Robert Adams became a media hero last month when the 54-year-old hospital engineer turned in a bag containing $17,021 to a bank. Craving a cold drink on a very hot day, Adams stopped at an ATM outside a Chase bank in Rolling Meadows, Ilinois. At the ATM, he looked down and noticed a clear plastic bag on the sidewalk. Closer inspection revealed the bag had receipts, checks and cash bundled in a rubber band.
Adams immediately took the bag inside the bank, suggesting that an employee may have left it accidentally. Employees told him that the bag could not belong to the bank because the machine is filled from the inside. This led to further investigation.
Adams claimed that he never even considered keeping the money. “It’s not my money. I shouldn’t take it. I don’t care if you put another zero on there, I wasn’t raised to take money that isn’t mine.”
Adams had traveled to Midlothian to meet someone who stood him up. Wanting something to drink, but short on cash, he stopped at an ATM inside a Walgreens. He reached down for something on the floor when he noticed the bag. He looked around, nonchalantly picked up the bag and walked out of the store.
Adams confessed, “I did have that thought in my mind (upon finding the money): ‘Yes, I could do a lot with that.’ I considered that to be the human reaction to seeing a large sum of money in front of me.”
On his drive home, Adams resisted the temptation to keep the money for himself. He pulled into the Rolling Meadows bank with his first story that he invented to conceal his initial response. Forty hours of investigation over the next three weeks revealed the truth.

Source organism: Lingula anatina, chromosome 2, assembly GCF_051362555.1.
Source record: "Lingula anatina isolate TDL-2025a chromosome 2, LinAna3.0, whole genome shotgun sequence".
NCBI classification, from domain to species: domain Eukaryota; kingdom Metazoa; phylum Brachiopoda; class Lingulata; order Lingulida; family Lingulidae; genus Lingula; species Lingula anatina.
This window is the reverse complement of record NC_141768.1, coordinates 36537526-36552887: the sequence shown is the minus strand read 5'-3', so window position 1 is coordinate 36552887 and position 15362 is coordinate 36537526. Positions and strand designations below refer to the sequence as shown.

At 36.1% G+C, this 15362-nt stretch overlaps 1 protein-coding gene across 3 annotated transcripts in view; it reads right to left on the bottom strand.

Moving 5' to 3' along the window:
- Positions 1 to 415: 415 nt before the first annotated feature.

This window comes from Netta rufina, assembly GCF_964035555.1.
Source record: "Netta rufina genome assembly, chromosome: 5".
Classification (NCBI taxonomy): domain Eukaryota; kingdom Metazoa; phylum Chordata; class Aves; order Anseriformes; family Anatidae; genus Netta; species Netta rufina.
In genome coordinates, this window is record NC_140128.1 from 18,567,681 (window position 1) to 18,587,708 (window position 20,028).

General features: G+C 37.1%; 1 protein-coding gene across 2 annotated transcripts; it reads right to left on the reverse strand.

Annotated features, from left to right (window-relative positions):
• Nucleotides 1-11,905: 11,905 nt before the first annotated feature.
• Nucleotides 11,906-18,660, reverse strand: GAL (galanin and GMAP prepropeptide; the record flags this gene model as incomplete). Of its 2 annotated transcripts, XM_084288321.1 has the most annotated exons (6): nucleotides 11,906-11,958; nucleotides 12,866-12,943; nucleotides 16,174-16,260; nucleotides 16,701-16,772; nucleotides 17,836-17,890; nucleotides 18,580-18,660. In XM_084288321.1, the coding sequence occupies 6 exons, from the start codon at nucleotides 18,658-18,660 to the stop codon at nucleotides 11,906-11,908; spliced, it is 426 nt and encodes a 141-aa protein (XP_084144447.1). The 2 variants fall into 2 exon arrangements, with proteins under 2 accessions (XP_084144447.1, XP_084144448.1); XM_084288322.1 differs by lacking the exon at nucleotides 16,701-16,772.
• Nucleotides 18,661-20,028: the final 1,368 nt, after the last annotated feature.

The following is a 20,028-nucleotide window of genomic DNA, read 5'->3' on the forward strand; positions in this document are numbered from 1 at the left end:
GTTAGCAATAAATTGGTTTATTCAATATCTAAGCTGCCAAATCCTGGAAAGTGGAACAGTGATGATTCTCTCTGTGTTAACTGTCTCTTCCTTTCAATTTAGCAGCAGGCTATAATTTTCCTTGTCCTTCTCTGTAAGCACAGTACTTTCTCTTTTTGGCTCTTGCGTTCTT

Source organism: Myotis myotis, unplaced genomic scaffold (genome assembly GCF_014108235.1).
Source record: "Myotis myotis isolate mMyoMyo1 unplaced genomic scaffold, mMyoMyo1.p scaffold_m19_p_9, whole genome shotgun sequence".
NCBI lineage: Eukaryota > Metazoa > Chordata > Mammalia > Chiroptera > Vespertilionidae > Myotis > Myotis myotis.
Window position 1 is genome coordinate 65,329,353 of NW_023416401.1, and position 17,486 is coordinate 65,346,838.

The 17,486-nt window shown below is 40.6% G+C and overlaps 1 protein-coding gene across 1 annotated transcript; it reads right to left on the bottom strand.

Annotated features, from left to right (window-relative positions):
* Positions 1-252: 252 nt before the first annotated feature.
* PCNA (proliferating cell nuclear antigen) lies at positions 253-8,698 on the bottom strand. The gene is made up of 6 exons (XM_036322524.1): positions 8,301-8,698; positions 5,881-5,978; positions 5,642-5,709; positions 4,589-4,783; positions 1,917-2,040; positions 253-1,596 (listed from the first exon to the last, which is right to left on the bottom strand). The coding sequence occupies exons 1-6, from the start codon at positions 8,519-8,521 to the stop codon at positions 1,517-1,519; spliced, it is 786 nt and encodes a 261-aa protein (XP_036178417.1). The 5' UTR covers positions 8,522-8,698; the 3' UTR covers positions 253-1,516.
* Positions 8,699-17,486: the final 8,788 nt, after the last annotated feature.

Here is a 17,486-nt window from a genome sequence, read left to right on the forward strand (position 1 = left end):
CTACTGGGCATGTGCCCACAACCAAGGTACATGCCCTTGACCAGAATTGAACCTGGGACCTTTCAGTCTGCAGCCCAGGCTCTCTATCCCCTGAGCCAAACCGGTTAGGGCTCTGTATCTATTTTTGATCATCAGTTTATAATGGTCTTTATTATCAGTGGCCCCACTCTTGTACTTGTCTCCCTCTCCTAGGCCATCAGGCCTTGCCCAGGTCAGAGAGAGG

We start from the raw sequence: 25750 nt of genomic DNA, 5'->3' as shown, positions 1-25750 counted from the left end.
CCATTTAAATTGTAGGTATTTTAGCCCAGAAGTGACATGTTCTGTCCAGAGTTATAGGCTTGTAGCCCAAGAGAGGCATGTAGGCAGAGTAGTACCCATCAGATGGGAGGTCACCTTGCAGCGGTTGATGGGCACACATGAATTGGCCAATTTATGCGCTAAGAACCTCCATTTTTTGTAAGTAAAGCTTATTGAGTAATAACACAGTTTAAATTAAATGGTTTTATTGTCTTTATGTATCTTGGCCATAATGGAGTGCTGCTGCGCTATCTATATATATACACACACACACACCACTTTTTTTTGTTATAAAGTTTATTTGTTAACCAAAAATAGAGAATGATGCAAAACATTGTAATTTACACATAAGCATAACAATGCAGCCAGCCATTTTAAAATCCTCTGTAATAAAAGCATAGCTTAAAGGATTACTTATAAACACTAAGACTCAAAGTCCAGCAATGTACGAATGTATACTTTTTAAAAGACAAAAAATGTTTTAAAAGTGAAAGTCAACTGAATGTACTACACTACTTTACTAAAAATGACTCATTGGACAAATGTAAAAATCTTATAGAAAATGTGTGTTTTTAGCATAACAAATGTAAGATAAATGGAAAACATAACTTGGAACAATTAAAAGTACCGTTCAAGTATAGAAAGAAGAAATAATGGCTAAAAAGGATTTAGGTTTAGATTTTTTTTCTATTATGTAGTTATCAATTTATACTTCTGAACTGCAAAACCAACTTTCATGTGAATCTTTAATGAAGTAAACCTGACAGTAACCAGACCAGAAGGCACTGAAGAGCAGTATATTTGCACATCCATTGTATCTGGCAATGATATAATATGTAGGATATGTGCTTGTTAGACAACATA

What changed his mind? What enabled Adams to abort an act of larceny? He admitted that he realized video cameras had probably recorded him taking the bag of cash.
I am sure Robert Adams is a great guy. People who know him would probably attest to his integrity. But the fact remains that as he flirted with temptation he lied. He used deceit to present himself as an honest man, What honesty he did display resulted from an awareness that someone had already seen him take the money – a camera.
What would Adams have done twenty years ago before surveillance cameras were taping much of our public lives? Maybe other reasons would have bolstered his resolve to resist the temptation during that hour-long drive home. But what compelled him to a moral choice last month was the reality that someone had already seen his action, reducing the possibility of getting away with the crime.
Most people consider the success of a crime before they commit it. They take great precautions to avoid observation. Surveillance cameras interfere with undetected criminal activity. They discourage immoral conduct, but they will not eliminate it. Criminals must plan to neutralize the cameras when planning their crimes now.
But what if every crime had at least one witness who could not be avoided? What if it was impossible to escape detection, arrest and conviction of any crime committed, regardless of the sophistication of planning? What if the perfect crime was no more attainable than time travel?
In Psalm 139, David considered man’s proximity to God and he concluded that man could never hide anything from God. God sees everything we do. God hears everything we say. God knows everything we think. Man can never hide from God. “If I say, ‘Surely the darkness shall cover me, and the light about me be night,’ even the darkness is not dark to you; the night is bright as the day, for darkness is as light with you.”
Believing that God sees every move I make seriously inhibits immoral choices. Believing that God will eventually one day judge my every action dissuades illicit deeds. Recognizing that a perfect system of justice does exist and I am subject to it encourages a righteous life.
None of us can sit in judgment over Adams. We all possess the capacity for capitulating to temptation under the right circumstances. We all have used deceit as a personal tactic in some setting, even self-deceit.
But if you thought a camera was recording every choice you made, would it affect your choices?